StockBeat: The Worst Is Past, for Vodafone at Least

This post was originally published on this site — The worst is past – for Vodafone (NASDAQ:VOD), at least.

The U.K.-based telecoms giant issued a confident update Tuesday as it presented its results for the fiscal year, sending its shares up as much as 9%, their best intra-day gain since the initial rebound from the March panic.

By 6:30 AM ET (1030 GMT) Vodafone (LON:VOD) shares were up 8.3% at 122.42 pence, their highest in nearly seven weeks. The FTSE 100 was up 0.6% and the Stoxx 600 was up 0.2%, by comparison.

There was enough to like about the figures, which showed the company finally emerging from a disaster in India and a frantic period of portfolio reshuffling. As the latter slows down, it can concentrate on squeezing the most value out of a new, Europe-heavy portfolio that seems well positioned from the Covid-19 pandemic fallout.

Already in the fourth quarter, revenue in Spain and Italy conspicuously came in ahead expectations, as locked-down populations and businesses increased their data consumption. But it’s not just about giving more Netflix (NASDAQ:NFLX) and gaming capacity to couch-bound consumers. Vodafone’s strong array of corporate customers should mean it capitalizes in future on businesses’ need to improve their arrangements for extensive and long-term remote working, specifically through the provision of wide-area networks (WAN).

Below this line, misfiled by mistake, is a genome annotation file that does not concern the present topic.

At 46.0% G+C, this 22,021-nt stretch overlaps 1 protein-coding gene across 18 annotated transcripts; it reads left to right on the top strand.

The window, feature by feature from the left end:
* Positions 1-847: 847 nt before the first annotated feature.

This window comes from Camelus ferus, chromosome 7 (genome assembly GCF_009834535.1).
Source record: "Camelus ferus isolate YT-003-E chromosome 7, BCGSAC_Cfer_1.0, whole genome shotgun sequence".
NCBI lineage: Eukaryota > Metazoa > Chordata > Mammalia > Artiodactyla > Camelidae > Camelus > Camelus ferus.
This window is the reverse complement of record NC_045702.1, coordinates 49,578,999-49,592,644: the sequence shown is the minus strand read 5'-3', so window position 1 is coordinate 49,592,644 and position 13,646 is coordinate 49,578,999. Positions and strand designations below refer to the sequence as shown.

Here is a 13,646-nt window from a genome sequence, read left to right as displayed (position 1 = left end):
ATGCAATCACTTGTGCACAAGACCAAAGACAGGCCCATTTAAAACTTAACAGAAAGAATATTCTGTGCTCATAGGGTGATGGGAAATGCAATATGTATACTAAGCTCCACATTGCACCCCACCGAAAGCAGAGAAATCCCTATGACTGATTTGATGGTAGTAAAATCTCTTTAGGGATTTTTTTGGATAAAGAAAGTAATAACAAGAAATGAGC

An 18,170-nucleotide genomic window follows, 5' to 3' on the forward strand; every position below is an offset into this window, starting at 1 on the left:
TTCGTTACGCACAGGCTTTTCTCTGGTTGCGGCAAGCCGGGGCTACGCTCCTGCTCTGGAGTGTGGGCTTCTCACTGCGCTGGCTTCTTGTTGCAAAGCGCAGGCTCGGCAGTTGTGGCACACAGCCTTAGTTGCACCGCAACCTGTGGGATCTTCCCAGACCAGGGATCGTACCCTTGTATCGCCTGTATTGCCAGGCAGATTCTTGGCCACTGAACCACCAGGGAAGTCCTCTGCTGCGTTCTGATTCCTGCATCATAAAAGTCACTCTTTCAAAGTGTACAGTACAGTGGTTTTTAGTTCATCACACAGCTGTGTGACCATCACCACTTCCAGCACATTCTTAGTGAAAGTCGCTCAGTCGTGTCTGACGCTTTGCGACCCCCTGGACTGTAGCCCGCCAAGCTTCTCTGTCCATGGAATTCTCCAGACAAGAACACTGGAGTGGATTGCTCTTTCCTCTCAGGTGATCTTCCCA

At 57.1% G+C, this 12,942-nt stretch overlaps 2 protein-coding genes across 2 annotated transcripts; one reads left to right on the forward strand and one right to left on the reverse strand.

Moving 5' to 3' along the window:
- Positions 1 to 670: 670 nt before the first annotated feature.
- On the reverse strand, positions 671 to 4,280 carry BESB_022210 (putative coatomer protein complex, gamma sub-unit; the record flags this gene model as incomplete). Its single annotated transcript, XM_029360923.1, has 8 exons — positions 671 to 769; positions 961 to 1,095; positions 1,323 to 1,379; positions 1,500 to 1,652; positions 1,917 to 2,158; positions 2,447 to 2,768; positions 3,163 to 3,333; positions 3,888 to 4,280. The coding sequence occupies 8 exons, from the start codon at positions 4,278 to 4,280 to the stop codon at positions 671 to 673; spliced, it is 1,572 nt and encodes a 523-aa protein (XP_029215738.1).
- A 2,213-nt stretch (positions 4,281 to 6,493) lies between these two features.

Already in the latest quarter, revenue in Spain and Italy, two countries particularly hard hit by Covid-19, revenue fell less than expected, allowing the company to report organic revenue growth of 1.6%.

A solid revenue picture gave it the confidence to keep paying a dividend. That in itself is something of an achievement at present, a far cry from the wailing and gnashing of teeth that accompanied new CEO Nick Read’s decision to cut the precious payout last year. With underlying free cash flow of at least 5 billion euros in the coming year, and with net debt in the middle of its target range of 2.5 to 3 times adjusted EBITDA, there are no immediate risks of any further cuts.   

Read and his team also promised another 1 billion euros over the next three years, hinting heavily that much of it will come from store closures and cutting out middlemen in the distribution business.

Finally, Vodafone said it’s still on track to unlock the value in its European towers business, a move which generated billions of euros in Italy when it spun off its towers there into Inwit. That deal should happen within a year, the company said on Tuesday.

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